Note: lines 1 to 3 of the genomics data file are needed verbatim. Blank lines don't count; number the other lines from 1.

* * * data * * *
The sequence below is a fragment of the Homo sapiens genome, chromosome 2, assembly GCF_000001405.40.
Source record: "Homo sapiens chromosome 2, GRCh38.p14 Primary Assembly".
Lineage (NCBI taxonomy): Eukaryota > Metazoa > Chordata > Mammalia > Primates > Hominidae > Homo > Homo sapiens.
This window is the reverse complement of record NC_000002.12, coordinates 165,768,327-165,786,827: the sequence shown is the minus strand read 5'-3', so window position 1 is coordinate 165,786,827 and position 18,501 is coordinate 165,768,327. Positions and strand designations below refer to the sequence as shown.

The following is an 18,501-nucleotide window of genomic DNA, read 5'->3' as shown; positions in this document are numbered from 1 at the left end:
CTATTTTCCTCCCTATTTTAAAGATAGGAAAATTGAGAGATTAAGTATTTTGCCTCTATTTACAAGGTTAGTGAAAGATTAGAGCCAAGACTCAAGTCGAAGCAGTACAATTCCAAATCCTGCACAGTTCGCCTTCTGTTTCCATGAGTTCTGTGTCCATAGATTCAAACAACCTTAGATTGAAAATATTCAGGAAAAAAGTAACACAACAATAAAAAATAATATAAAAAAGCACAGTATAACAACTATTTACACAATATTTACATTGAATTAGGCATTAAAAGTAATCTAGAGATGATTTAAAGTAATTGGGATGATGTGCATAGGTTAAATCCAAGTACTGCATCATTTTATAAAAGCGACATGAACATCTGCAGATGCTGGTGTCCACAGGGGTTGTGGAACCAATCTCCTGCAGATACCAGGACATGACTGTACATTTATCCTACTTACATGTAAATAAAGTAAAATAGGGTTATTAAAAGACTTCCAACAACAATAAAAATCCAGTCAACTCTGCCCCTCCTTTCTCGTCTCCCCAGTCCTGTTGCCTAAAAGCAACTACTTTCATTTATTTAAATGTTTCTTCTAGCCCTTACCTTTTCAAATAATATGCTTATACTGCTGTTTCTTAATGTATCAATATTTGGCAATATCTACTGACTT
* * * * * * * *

The sequence below is a fragment of the Homo sapiens genome, chromosome 2, assembly GCF_000001405.40.
Source record: "Homo sapiens chromosome 2, GRCh38.p14 Primary Assembly".
Lineage (NCBI taxonomy): Eukaryota > Metazoa > Chordata > Mammalia > Primates > Hominidae > Homo > Homo sapiens.